Syrian revolutionaries request foreign intervention
A new coalition of Syrian revolutionary groups made a formal request for outside help Thursday, asking first for human rights monitors who could help deter attacks on civilians.
• A daily summary of global reports on security issues.Skip to next paragraph
Israeli general hints at another Gaza campaign
Unclaimed attack on Islamic school raises tension in Nigeria
See no evil? Activists doubt credibility of Arab League mission to Syria.
Arab League observers head to Syria's war-ravaged Homs
Christmas church bombings put global spotlight on 'Nigerian Taliban' (VIDEO)
Subscribe Today to the Monitor
Syrian revolutionaries made their first official request for foreign intervention Thursday, saying that the death toll had grown enough to ask for outside help despite their initial reluctance. However, the chances of their request being granted are slim – the US and Europe, who led the international community into Libya, have given no indication they want to stage another intervention.
Members of the Syrian Revolution General Commission, a new umbrella organization of nearly four dozen groups seeking to overthrow Syrian President Bashar al-Assad's regime, said they hope to avoid being labeled traitors by asking first for human rights monitors rather than military intervention.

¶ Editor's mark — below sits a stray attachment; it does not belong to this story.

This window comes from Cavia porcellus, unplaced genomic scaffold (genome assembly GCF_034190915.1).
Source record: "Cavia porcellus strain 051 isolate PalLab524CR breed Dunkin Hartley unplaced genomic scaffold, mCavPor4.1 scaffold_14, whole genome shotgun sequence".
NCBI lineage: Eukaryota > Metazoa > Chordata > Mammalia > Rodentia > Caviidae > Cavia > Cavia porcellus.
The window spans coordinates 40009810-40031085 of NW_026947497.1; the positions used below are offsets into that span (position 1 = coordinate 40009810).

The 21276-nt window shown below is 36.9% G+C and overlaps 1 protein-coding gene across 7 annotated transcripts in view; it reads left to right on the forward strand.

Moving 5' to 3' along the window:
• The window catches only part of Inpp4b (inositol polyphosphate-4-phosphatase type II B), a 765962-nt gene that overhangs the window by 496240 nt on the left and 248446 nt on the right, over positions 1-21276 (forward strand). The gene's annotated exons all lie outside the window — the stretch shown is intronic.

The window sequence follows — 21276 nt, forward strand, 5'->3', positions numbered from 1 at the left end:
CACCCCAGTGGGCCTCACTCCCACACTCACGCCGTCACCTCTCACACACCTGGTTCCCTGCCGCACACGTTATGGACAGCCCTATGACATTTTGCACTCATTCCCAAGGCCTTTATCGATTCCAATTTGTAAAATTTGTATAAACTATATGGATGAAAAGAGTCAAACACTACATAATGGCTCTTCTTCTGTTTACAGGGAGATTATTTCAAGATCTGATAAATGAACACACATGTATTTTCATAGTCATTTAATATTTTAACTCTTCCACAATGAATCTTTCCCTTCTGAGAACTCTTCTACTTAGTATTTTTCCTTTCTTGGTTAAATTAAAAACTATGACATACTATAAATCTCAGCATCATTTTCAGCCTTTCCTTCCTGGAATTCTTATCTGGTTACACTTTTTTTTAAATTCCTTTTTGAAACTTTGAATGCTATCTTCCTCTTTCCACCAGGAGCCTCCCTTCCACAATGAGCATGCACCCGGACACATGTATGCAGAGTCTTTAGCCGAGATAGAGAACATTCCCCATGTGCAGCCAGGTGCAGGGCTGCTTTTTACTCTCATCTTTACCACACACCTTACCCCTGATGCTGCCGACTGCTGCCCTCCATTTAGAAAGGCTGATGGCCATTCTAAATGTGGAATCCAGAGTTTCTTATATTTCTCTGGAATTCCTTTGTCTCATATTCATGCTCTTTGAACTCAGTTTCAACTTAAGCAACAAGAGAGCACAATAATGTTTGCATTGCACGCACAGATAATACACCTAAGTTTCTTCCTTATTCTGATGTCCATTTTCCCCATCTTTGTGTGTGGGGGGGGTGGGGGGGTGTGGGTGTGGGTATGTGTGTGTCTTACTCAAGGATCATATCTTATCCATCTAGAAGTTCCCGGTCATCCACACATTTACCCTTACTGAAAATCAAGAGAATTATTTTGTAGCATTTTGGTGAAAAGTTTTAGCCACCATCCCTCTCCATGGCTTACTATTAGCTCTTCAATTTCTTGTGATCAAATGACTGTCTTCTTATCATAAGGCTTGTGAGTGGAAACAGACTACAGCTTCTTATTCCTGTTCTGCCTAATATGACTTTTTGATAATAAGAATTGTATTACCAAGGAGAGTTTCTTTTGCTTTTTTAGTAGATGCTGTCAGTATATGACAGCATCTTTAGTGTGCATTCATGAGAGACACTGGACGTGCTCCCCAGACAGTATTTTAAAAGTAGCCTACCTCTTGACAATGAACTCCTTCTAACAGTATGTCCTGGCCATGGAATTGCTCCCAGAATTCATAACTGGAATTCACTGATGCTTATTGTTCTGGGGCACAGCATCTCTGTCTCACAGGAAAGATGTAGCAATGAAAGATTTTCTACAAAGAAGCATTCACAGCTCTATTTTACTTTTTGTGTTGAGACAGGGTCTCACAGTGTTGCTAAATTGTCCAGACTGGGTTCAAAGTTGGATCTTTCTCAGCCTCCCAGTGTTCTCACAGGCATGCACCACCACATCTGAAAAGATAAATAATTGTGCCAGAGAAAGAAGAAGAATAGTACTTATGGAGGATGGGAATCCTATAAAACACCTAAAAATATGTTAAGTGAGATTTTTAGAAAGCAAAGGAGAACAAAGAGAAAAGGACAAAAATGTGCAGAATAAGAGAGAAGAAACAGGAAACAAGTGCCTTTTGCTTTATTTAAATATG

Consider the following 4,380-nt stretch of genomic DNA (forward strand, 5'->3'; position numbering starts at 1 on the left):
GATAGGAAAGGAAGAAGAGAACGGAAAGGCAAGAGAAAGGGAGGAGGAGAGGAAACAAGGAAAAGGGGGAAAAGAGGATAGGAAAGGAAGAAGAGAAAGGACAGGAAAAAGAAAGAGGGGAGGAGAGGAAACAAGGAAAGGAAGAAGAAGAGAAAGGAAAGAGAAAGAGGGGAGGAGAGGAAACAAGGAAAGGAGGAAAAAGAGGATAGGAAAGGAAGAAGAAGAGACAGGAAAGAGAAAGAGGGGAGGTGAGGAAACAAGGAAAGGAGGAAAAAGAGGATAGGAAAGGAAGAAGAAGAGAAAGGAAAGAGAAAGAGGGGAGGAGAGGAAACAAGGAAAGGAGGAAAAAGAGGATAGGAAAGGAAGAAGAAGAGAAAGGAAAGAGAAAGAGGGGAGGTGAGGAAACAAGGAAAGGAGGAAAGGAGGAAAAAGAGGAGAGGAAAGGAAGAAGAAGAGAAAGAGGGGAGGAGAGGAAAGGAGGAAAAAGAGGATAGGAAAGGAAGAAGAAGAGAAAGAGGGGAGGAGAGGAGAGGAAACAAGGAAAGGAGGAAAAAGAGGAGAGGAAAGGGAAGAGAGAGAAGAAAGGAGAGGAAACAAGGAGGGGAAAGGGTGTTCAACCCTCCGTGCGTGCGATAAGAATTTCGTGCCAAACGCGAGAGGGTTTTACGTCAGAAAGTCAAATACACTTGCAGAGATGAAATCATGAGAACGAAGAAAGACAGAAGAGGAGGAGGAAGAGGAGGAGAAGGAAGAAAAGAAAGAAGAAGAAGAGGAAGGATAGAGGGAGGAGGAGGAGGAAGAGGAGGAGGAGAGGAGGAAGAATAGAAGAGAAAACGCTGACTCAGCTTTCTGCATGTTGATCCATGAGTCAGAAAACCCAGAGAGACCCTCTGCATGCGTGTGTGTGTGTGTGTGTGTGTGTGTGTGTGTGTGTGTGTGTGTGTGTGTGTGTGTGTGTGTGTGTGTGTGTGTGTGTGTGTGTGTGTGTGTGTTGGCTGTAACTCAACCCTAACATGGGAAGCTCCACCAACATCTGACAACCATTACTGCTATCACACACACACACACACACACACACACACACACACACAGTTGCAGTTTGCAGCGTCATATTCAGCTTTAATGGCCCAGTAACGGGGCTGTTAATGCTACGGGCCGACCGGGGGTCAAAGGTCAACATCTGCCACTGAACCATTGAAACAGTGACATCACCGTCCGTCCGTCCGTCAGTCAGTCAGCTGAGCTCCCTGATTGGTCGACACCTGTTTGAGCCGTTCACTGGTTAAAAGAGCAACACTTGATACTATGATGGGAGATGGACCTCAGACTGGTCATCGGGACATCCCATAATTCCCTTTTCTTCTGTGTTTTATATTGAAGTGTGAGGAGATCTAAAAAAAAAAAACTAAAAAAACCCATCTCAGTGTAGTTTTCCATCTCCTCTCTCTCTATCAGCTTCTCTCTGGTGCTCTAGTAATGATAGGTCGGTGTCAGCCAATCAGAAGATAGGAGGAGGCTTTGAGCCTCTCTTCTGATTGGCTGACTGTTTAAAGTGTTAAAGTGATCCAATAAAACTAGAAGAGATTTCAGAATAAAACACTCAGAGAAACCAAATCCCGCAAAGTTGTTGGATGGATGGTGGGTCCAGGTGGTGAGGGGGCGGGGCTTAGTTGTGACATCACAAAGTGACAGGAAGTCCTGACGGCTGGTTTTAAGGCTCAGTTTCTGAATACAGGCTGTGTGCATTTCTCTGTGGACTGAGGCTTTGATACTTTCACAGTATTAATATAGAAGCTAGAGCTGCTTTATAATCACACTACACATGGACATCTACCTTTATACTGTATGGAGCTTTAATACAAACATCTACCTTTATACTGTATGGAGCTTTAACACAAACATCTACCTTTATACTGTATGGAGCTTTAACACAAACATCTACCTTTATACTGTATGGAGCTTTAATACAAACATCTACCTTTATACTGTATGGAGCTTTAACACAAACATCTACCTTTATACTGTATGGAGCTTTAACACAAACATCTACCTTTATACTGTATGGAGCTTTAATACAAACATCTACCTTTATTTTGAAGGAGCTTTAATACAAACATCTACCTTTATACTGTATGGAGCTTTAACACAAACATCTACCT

However, the West has expressed little interest in implementing a no-fly zone, or any other military measures, for Syria. International action has so far been limited to diplomatic and economic moves, such as sanctions.
Syria is a much more strategically critical country for both the West and the Middle East than Muammar Qaddafi's Libya was. It has links to key players in the region and it has a larger population that is divided between various sectarian groups.
The Libya intervention both strained NATO members' military resources and raised the hackles of Russia, who did not block the operation in Libya but has since expressed regret that it didn't. It's unlikely Russia, which holds UN Security Council veto power, would once again permit a foreign intervention in an Arab uprising, let alone endorse it.
According to Chinese wire agency Xinhua, Russian President Dmitry Medvedev said Friday that Russia did not want a Libya repeat.